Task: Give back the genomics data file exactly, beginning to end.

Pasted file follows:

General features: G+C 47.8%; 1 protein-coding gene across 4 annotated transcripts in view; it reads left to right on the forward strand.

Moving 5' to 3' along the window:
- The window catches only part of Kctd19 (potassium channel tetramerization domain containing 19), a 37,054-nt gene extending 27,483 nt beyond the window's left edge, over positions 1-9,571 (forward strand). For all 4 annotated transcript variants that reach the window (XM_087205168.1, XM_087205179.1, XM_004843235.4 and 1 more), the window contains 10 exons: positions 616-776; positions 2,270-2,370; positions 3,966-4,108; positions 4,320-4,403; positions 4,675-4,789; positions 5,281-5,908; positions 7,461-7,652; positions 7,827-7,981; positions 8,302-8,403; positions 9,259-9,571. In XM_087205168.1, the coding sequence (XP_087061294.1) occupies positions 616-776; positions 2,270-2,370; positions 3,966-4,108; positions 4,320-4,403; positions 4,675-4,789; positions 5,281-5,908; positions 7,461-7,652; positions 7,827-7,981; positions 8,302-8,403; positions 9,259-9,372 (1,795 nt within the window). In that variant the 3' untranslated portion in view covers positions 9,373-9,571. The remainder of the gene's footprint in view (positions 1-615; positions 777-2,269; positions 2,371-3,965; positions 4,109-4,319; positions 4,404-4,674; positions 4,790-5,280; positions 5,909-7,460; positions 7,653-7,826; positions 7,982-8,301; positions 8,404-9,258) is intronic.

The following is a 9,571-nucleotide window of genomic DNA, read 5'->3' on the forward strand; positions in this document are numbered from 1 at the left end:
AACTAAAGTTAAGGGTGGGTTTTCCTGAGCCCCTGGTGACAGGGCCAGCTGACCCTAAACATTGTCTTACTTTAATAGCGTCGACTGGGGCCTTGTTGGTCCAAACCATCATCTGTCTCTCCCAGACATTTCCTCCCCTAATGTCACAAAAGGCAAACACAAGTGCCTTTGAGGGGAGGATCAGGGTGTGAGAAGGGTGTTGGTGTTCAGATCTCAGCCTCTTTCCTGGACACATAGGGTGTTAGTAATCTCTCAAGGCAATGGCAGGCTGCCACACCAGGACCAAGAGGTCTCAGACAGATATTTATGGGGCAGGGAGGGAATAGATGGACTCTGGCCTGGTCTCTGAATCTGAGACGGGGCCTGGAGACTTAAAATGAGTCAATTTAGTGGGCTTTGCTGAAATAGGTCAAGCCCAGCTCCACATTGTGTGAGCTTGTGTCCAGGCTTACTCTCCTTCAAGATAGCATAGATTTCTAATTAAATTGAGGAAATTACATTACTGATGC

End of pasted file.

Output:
General features: G+C 47.8%; 1 protein-coding gene across 4 annotated transcripts in view; it reads left to right on the forward strand.

Moving 5' to 3' along the window:
- The window catches only part of Kctd19 (potassium channel tetramerization domain containing 19), a 37,054-nt gene extending 27,483 nt beyond the window's left edge, over positions 1-9,571 (forward strand). For all 4 annotated transcript variants that reach the window (XM_087205168.1, XM_087205179.1, XM_004843235.4 and 1 more), the window contains 10 exons: positions 616-776; positions 2,270-2,370; positions 3,966-4,108; positions 4,320-4,403; positions 4,675-4,789; positions 5,281-5,908; positions 7,461-7,652; positions 7,827-7,981; positions 8,302-8,403; positions 9,259-9,571. In XM_087205168.1, the coding sequence (XP_087061294.1) occupies positions 616-776; positions 2,270-2,370; positions 3,966-4,108; positions 4,320-4,403; positions 4,675-4,789; positions 5,281-5,908; positions 7,461-7,652; positions 7,827-7,981; positions 8,302-8,403; positions 9,259-9,372 (1,795 nt within the window). In that variant the 3' untranslated portion in view covers positions 9,373-9,571. The remainder of the gene's footprint in view (positions 1-615; positions 777-2,269; positions 2,371-3,965; positions 4,109-4,319; positions 4,404-4,674; positions 4,790-5,280; positions 5,909-7,460; positions 7,653-7,826; positions 7,982-8,301; positions 8,404-9,258) is intronic.

The following is a 9,571-nucleotide window of genomic DNA, read 5'->3' on the forward strand; positions in this document are numbered from 1 at the left end:
AACTAAAGTTAAGGGTGGGTTTTCCTGAGCCCCTGGTGACAGGGCCAGCTGACCCTAAACATTGTCTTACTTTAATAGCGTCGACTGGGGCCTTGTTGGTCCAAACCATCATCTGTCTCTCCCAGACATTTCCTCCCCTAATGTCACAAAAGGCAAACACAAGTGCCTTTGAGGGGAGGATCAGGGTGTGAGAAGGGTGTTGGTGTTCAGATCTCAGCCTCTTTCCTGGACACATAGGGTGTTAGTAATCTCTCAAGGCAATGGCAGGCTGCCACACCAGGACCAAGAGGTCTCAGACAGATATTTATGGGGCAGGGAGGGAATAGATGGACTCTGGCCTGGTCTCTGAATCTGAGACGGGGCCTGGAGACTTAAAATGAGTCAATTTAGTGGGCTTTGCTGAAATAGGTCAAGCCCAGCTCCACATTGTGTGAGCTTGTGTCCAGGCTTACTCTCCTTCAAGATAGCATAGATTTCTAATTAAATTGAGGAAATTACATTACTGATGC